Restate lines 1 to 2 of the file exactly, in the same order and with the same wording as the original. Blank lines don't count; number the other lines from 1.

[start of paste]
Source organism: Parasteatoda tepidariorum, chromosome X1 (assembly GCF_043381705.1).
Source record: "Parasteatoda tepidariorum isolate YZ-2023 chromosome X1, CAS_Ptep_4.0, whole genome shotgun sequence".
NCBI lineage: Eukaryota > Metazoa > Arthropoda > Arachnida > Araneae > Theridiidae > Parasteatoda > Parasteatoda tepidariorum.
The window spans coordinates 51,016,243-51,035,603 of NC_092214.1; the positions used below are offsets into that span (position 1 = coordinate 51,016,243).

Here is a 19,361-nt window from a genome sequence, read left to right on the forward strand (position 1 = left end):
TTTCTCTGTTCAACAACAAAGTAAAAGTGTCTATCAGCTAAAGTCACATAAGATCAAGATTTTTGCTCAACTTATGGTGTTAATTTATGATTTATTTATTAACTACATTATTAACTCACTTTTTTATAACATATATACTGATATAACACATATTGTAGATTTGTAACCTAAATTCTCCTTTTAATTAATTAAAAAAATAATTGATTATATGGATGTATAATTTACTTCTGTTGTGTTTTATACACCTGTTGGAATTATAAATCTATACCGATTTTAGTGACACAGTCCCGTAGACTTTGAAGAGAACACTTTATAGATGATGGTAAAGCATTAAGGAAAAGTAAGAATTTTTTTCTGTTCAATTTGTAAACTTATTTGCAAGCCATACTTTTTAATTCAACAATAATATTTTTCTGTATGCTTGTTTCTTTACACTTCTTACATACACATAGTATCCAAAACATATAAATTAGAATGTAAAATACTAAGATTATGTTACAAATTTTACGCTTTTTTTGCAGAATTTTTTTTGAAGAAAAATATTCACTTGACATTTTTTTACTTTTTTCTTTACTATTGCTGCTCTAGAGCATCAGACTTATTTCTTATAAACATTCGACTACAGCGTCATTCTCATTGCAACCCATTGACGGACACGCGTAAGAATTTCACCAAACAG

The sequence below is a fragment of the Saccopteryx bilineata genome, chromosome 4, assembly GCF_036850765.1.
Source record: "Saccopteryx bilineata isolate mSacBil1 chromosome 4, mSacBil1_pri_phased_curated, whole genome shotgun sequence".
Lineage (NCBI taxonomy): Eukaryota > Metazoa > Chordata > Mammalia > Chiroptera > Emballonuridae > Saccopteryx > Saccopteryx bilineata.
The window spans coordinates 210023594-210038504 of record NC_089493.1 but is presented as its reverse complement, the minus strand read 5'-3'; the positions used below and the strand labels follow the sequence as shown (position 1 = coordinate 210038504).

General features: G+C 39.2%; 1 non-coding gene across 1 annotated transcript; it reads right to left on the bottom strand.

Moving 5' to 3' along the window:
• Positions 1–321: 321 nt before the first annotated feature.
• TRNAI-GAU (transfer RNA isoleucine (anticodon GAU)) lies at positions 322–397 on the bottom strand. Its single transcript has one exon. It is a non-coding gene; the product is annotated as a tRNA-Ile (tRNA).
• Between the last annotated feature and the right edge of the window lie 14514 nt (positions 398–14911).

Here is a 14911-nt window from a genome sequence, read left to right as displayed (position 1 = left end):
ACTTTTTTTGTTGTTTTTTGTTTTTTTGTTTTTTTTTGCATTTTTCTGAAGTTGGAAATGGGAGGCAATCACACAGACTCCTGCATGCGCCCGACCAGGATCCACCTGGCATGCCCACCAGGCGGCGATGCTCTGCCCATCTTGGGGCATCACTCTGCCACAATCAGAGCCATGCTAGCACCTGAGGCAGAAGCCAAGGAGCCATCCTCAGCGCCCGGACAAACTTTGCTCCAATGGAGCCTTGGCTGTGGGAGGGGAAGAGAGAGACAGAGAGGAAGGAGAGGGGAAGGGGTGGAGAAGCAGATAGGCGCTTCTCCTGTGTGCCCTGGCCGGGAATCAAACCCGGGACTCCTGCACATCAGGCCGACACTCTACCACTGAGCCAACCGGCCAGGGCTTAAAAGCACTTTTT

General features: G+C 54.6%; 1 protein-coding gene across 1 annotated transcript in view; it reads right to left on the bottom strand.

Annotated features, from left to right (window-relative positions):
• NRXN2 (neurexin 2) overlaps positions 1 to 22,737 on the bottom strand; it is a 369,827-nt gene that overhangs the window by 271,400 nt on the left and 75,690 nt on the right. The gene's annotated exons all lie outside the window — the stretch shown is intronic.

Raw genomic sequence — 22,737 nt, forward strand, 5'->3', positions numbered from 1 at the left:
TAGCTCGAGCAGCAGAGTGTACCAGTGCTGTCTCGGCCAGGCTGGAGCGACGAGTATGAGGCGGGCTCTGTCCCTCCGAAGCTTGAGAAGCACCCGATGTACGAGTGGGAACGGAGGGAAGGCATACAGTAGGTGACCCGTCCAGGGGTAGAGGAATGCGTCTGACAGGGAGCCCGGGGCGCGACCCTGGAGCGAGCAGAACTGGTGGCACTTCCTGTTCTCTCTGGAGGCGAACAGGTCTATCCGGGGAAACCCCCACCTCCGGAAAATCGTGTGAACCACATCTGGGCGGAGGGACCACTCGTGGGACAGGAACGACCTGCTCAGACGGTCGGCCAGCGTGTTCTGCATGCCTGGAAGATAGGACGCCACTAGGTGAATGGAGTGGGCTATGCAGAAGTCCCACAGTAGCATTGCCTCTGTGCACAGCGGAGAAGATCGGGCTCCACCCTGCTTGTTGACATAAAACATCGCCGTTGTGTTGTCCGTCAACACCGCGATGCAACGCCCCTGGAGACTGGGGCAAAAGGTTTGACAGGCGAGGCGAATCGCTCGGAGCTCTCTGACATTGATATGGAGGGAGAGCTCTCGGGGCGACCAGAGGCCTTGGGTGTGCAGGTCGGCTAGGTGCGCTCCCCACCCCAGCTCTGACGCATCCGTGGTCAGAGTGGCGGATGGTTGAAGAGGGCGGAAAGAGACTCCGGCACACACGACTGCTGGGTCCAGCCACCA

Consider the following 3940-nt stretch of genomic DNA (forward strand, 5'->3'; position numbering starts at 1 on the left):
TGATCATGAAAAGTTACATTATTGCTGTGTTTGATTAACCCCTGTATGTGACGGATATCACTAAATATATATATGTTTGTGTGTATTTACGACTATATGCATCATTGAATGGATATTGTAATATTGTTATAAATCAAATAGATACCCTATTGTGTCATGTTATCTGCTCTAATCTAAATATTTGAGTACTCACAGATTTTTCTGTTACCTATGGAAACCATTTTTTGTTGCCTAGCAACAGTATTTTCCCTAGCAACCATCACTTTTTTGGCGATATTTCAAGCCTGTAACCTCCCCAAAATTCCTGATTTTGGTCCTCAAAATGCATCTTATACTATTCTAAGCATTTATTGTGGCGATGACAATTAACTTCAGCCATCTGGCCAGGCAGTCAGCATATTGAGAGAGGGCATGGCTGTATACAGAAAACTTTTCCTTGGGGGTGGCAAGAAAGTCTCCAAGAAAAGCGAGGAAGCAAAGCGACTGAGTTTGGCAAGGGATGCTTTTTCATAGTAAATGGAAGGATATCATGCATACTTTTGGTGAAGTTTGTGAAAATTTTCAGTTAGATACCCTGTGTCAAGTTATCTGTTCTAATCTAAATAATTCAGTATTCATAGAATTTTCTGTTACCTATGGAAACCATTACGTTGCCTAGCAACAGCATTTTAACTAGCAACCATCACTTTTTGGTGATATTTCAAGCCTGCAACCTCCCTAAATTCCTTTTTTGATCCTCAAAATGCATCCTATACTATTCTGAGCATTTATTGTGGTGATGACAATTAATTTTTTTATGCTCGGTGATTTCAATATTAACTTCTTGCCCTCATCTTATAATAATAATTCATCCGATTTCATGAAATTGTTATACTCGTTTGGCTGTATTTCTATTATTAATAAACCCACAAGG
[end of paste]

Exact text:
Source organism: Parasteatoda tepidariorum, chromosome X1 (assembly GCF_043381705.1).
Source record: "Parasteatoda tepidariorum isolate YZ-2023 chromosome X1, CAS_Ptep_4.0, whole genome shotgun sequence".